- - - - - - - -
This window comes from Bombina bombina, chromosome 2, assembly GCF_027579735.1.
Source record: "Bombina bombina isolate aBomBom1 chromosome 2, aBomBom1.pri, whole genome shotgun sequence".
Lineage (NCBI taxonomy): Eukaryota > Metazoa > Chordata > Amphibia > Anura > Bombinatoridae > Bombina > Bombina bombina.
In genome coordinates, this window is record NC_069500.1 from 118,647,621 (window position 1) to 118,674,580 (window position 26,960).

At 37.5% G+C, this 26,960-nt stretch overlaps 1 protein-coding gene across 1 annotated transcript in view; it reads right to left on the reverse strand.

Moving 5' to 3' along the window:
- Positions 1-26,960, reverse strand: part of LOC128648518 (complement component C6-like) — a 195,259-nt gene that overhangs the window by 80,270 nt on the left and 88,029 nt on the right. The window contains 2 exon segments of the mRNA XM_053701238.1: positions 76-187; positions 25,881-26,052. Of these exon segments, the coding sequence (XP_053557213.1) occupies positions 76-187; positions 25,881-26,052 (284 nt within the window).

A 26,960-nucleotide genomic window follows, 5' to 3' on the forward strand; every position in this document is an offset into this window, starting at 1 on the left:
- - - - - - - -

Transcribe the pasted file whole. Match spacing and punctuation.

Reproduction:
This window comes from Bombina bombina, chromosome 2, assembly GCF_027579735.1.
Source record: "Bombina bombina isolate aBomBom1 chromosome 2, aBomBom1.pri, whole genome shotgun sequence".
Lineage (NCBI taxonomy): Eukaryota > Metazoa > Chordata > Amphibia > Anura > Bombinatoridae > Bombina > Bombina bombina.
In genome coordinates, this window is record NC_069500.1 from 118,647,621 (window position 1) to 118,674,580 (window position 26,960).

At 37.5% G+C, this 26,960-nt stretch overlaps 1 protein-coding gene across 1 annotated transcript in view; it reads right to left on the reverse strand.

Moving 5' to 3' along the window:
- Positions 1-26,960, reverse strand: part of LOC128648518 (complement component C6-like) — a 195,259-nt gene that overhangs the window by 80,270 nt on the left and 88,029 nt on the right. The window contains 2 exon segments of the mRNA XM_053701238.1: positions 76-187; positions 25,881-26,052. Of these exon segments, the coding sequence (XP_053557213.1) occupies positions 76-187; positions 25,881-26,052 (284 nt within the window).

A 26,960-nucleotide genomic window follows, 5' to 3' on the forward strand; every position in this document is an offset into this window, starting at 1 on the left: